It is such a grand, sweeping and emotional piece which is well-used throughout the picture. However, there is also some great variety in the soundtrack, with Worf’s heroic Klingon theme and the electronic menace of the Borg. Behind every great movie there is a great film score, and Goldsmith’s work is no exception to that rule.
The Borg Are Brilliant Villains
Queen or no Queen (even though Alice Krige is bloody brilliant), overuse in Voyager be damned, the Borg continue to be one of the best and most interesting villains that Star Trek has ever offered. Probing eyes and amputating limbs, with their blank, mottled grey faces, winking red lasers and various gnarly appendages, these zombies from space scare kids and adults alike from their initial, eerie statement spoken in a multitude of voices:
“We are the Borg. Lower your shields and surrender your ships. We will add your biological and technological distinctiveness to our own. Your culture will adapt to service us. Resistance is futile.”
But there is much more to them than just being a scary horde; the horror lies in them as a dark and twisted reflection of the Federation.
A conglomerate of countless races? Lack of discrimination between gender, creed and culture? Seeking to better themselves? Don’t those qualities sound eerily like that which defines the principles of Starfleet? The totalitarianism of the Borg has been compared to colonialism, as well as financial strategies. The collective and its drones have been paired with communist ideals, and the invasive procedures and psychological trauma which come with being assimilated even connote themes of rape and the fears of technology.
The Borg are such dynamic villains because they contain so many allegories to real life, and provide a thematic match for the (supposedly) Utopian Federation. Which brings us to the next point...
It Isn’t Just an Action Movie (As Some Would Have You Believe)
Like the JJ Abrams's series, First Contact has been labelled as "Trek-lite" because it is apparently more action-based and cerebrally-lacking. Trek has always had a greater thematic focus than Star Wars for example; as fellow Creator Rose Moore highlights,
“...[in Star Trek] the characters and the deeper issues [are] at the forefront, with explosions and fight scenes serving as a framework, not a focus ...”
However, this is just so with First Contact, and describing it as not a "true" Star Trek movie does it a great disservice. There are several memorable action scenes, but all of them serves a purpose in the story. Even the wonderfully left-field Holodeck sequence serves to demonstrate to Lily how extreme and violent Picard has become.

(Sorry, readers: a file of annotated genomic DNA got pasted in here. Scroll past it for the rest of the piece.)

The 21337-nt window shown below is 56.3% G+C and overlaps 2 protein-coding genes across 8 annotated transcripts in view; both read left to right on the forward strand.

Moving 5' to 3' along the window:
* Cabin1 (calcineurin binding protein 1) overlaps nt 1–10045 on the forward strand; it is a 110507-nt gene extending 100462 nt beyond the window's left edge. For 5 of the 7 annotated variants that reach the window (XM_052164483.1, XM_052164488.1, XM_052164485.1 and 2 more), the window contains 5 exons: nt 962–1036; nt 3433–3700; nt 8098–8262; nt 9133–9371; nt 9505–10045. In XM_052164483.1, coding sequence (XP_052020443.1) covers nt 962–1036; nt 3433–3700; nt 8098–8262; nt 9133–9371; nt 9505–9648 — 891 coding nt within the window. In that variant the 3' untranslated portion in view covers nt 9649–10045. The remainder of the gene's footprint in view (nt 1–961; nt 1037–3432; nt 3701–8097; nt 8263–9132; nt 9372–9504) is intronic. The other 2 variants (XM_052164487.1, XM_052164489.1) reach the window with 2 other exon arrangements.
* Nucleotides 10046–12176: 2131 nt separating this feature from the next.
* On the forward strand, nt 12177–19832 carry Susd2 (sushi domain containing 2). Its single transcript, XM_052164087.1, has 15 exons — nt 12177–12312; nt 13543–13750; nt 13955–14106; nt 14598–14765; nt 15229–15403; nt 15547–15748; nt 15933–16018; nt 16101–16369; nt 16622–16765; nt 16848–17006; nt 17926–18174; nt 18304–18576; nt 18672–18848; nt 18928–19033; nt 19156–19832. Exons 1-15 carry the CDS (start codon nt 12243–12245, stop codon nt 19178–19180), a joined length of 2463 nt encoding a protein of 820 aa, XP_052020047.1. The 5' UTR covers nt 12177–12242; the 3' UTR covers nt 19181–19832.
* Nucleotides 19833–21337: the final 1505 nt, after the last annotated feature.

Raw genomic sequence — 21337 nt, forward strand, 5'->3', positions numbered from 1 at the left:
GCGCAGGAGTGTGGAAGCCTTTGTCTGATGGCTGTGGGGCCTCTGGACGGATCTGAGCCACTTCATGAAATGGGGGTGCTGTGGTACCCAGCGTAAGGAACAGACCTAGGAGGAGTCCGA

So what if Picard is wearing a typical action hero vest as he grapples with the Borg Queen? Wasn’t Kirk guilty of baring his chest in the Original Series? Picard, Lily, Cochrane and Data’s narratives are what drive the film, with each one examining the choices and nature of humanity. If not, why is the most praised scene in the film this climatic argument between Lily and Picard?
Also, hasn’t the aforementioned symbolism of the Borg highlighted First Contact’s awareness of social concerns?
Perhaps this reaction is not only to its action, but also its deconstruction of Star Trek’s core themes in the 1990s, which introduced disparity and darkness into the Federation. Many argue that this is against the principles of Trek’s brighter future, a future which conversely begins in the bleak fallout of a nuclear World War Three (a nod to the recent end of the Cold War in '91). Indeed, its also precipitated by a man (Cochrane) who is neither hopeful or out to benefit anyone else.
But then again, in this brighter future even the crew of the Kirk and Spock era had its disagreements and problems, and the Federation grappled with many races and civilizations. The humanity of the future was never going to be absolutely perfect; even Data, a machine who longs to understand and be part of humanity doesn't strive to be perfect like the Borg. As he rightly says in First Contact:
“Believing oneself to be perfect is often the sign of a delusional mind.”
In no way is this saying that dark and gritty are the way that Trek should go, but it should never be afraid to tackle heavy themes. However, as Rose Moore says again, in their adventures, the crews of the Federation:
"...are always earnest, and always erring on the side of optimism."
And this is the most crucial point of all.
It Encapsulates the Core of Star Trek Itself!
Originally made in the face of social divisions and rife with political concerns, the message of Star Trek is that we, as humans, can aspire and work to improve and better ourselves, no matter what. The relationship between Picard and Lily sums this up best. She is the optimist in a time when there is little cause or reason for it, and as such Lily can recognize the darkness in Picard, a man from the bright future who is succumbing to the violent mistakes of the past. But together they ensure that they can move past their problems, prejudices and hang-ups for the benefit of many. In the words of Alex Carter:
“...there is already conflict, darkness and cynicism - First Contact just shows us how those things can be turned into hope.”
Overall, under Jonathan Frakes’s efficient and confident direction, First Contact is a concise and effective movie, building tension (with its slow reveal of the Borg) and delivering laughs when needed (“Perhaps you'd like an analgesic cream?") all the while remaining an amazingly fertile film with deep thematic concerns.
Its clever script cuts to the core of Star Trek's message (even though its the darkest and scariest movie in the series) and it is so potent because the optimism and beauty of its message rings ever louder in the face of the onscreen violence and overwhelming odds. That’s what makes First Contact to be the best of all the Star Trek movies thus far. You know it to be so.
As the Borg say, resistance is futile.